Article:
“In South Africa, I learned to rise against injustice” (Fr. Neuhaus)
JERUSALEM – Born in Johannesburg, in 1962, the Israeli Jesuit and Vicar of the Latin Patriarchate of Jerusalem for the Hebrew speaking community and for migrants, Fr. David Neuhaus, grew up in South Africa and these days pleads for reconciliation between Israelis and Palestinians. An interview with the daily La Croix follows.
Being of Jewish origin and living in an Israeli milieu, you are very involved regarding Palestinians. Were you somehow touched by your childhood in South Africa ?
Fr. David Neuhaus : No doubt, I was prepared for that. During my youth, in the 1970’s, Nelson Mandela was still in prison. It was not allowed to talk about him. In my family we mentioned his name in a low voice. It was at the moment of his release that we discovered the greatness of this man. My family, of German Jewish origin and having fled Nazism to come and settle in South Africa, was involved in the fight against apartheid. My mother refused to hire black persons. Our school, a private Jewish establishment, was also a venue of resistance against the system. I remember, when we had to complete a form for the State – surname, forename, race and, precisely, “white, black or mixed” – our teachers would tell us to write simply “human”.
Was it the South African context that pushed your parents to send you to continue your studies in Israel at the age of 15 years?
Fr. N : Yes. In 1976, hundreds of Black school children were killed during a demonstration. A short time later, in 1977, the black fighter Steve Biko was assassinated. My parents thought there was no longer any future for this country.
Were you ever imprisoned because of your convictions?…
Fr. N : During my military service in Israel, I refused to carry arms against men and women who have the same right as I do to live on this land. As a conscientious objector, I was detained for several weeks in a military prison. That was in 1988. Mandela was still in prison. But compared with men like him, who had spent so many years behind bars because of their convictions, the price I paid was minimal. That means, I am convinced that my South African heritage has considerably influenced my choices in Israel and, more than my choices, sensitivity to injustice, the duty to resist.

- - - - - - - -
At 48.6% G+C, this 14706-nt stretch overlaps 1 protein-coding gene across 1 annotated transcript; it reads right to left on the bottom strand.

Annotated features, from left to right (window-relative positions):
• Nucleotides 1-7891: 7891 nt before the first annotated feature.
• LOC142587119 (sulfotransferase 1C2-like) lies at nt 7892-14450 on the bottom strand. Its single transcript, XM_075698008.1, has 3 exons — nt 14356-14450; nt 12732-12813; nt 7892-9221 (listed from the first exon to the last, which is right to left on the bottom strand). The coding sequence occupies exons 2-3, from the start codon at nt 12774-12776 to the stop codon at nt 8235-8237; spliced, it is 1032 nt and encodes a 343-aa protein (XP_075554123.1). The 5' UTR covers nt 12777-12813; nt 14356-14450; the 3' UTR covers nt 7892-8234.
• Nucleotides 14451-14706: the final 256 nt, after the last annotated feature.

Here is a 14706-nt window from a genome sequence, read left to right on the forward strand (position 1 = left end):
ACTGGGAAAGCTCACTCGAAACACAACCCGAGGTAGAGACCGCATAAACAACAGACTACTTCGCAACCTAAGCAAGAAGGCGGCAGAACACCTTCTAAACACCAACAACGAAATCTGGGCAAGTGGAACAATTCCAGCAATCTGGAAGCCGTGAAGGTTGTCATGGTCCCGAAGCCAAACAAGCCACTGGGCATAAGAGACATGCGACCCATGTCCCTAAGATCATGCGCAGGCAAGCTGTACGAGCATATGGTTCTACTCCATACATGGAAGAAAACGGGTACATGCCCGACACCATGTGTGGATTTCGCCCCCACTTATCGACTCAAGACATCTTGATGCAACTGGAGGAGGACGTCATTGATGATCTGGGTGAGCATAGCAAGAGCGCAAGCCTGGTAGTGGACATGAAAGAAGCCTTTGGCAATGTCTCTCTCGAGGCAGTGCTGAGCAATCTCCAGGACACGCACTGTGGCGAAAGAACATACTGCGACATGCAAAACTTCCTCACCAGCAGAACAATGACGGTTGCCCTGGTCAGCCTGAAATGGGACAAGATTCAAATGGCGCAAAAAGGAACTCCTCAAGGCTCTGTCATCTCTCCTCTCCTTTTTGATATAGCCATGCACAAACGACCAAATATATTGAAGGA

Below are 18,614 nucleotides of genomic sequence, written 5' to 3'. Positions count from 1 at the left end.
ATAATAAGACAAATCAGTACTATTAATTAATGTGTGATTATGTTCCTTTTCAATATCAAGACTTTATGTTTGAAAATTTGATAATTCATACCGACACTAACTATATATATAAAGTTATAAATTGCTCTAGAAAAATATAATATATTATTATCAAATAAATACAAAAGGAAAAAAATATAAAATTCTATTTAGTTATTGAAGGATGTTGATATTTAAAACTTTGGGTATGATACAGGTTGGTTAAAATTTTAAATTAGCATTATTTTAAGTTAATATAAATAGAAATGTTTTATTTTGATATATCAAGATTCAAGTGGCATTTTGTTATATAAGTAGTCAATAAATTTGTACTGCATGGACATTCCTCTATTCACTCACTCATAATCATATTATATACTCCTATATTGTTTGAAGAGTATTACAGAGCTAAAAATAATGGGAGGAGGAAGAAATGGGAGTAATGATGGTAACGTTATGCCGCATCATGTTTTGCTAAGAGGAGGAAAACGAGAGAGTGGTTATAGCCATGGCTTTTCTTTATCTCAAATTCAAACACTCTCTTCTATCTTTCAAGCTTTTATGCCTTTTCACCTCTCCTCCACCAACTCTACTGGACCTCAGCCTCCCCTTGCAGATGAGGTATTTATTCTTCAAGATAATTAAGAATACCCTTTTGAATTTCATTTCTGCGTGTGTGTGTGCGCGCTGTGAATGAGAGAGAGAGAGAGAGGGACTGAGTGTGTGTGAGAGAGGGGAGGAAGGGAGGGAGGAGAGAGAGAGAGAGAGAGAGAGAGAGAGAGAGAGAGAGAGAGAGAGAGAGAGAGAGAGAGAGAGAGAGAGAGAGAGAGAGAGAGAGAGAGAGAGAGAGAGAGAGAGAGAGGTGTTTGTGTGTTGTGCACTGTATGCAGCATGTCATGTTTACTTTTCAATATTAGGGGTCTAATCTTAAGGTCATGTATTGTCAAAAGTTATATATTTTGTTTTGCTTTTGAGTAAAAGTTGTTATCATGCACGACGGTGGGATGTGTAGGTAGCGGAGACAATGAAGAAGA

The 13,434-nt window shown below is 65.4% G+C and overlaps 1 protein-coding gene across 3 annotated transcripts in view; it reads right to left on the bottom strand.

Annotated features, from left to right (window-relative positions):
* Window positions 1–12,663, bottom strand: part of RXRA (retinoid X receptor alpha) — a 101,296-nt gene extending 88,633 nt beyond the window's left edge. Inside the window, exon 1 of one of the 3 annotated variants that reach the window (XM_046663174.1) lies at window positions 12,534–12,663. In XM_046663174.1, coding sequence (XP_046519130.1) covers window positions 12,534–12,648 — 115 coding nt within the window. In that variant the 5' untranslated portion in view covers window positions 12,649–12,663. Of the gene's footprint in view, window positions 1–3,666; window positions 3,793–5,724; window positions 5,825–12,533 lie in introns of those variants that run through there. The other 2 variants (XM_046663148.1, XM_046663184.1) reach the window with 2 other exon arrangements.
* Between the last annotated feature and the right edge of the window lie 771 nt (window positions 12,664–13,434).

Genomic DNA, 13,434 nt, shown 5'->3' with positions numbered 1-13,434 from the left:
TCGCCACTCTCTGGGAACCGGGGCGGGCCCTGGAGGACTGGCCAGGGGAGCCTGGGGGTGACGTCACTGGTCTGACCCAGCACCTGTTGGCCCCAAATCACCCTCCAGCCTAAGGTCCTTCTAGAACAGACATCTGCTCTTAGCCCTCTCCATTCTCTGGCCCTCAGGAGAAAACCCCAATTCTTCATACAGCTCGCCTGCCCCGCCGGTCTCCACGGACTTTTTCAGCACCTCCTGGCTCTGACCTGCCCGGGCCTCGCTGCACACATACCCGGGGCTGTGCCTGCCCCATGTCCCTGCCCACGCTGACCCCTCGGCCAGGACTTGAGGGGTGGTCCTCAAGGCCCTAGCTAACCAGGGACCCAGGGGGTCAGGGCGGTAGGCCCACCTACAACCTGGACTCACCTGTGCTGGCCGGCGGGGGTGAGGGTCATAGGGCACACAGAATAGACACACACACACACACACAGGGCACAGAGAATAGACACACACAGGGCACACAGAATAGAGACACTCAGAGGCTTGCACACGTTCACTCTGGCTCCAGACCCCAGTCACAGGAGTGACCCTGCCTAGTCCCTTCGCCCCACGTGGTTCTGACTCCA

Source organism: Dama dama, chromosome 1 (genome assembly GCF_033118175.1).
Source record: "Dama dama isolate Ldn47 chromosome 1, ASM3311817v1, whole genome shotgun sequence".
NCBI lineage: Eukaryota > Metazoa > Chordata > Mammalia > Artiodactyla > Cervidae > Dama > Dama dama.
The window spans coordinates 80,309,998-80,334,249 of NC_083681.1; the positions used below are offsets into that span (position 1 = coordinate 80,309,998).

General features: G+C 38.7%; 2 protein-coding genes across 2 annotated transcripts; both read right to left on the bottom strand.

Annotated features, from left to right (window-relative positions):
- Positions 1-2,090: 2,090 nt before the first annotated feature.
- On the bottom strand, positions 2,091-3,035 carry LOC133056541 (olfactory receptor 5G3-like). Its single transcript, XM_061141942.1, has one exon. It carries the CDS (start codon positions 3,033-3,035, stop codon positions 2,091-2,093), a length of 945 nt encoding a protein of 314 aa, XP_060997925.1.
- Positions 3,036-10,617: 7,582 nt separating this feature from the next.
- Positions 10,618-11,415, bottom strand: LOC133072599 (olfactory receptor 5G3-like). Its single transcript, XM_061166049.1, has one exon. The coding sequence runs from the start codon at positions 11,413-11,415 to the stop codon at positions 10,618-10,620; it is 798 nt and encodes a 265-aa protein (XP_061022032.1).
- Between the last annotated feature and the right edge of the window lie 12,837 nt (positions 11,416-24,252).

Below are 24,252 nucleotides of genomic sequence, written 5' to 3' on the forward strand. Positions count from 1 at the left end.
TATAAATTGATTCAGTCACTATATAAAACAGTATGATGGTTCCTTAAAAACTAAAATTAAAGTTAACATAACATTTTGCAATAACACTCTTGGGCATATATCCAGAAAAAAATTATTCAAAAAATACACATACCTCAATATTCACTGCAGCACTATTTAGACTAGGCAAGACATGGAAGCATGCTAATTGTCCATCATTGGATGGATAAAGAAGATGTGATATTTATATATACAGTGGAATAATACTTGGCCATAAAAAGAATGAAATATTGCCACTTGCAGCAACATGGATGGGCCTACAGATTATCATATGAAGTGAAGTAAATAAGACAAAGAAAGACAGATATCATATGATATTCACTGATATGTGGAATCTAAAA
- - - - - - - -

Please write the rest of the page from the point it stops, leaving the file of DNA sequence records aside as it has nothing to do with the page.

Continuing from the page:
Several encounters had left their effects on me upon my arrival: my conversion to Christ, first of all, and, almost at the same time, my meeting with a Palestinian nun and a young Palestinian who was to become my best friend. I knew Hebrew, I started to learn Arabic, to follow the saga of this family, becoming my second family, and to understand that over here there is a version of facts I had never heard before. Also when I had to carry out military service, it was impossible for me to imagine carrying arms against my friends.
Are there – for you – any connections between Apartheid and what you live in Israel ?
Fr. N : I don’t like to apply this phraseology, which can be fair from one country to another. However, I see it as an intellectual laziness. The connection which I always try to establish is this: in South Africa, everything seemed black and yet the horizon was wide open. Presently, in Israel, the situation seems hopeless, but I always say that God, who sent Mandela to South Africa, can open up doors. Apartheid was vanquished, and my great hope is that we too will be able to overcome the struggle between Israelis and Palestinians.
How does Nelson Mandela inspire your action ?
Fr. N : He used the language of reconciliation without any revengeful mark, despite his own and his people’s sufferings. We now need to realize at what point our language, here, is marked by contempt for the other, on both sides. Changing this discourse is for me the first condition of a genuine dialogue, without which it will remain superficial, leading to nowhere. Nelson Mandela’s dream was to see South Africa as a place where man is not seen in terms of his skin colour. My hope is to convince people of this land not to judge a man whether he is Moslem, Jew, Israeli or Palestinian. Mandela could already see in his lifetime the realization of his dream. Let us hope that we too…
The Separation Wall is as high between Israelis and Palestinians as it had been between Blacks and Whites. Is it your duty to cross over?
Fr. N : It is not a duty but a privilege. As a man of church, I have the possibility to cross barriers. The division is part of our reality. But Christians should act as though barriers do not exist. I am active full time inside Israeli society, as inside Palestinian society – I teach Bible at the seminary of Beit Jala. I cross this division every time, and as such I feel totally integrated. It is the role of the Church to be with, not against. To rise up against lies, injustice, racism, anti-Semitism, and use a language of respect towards everybody.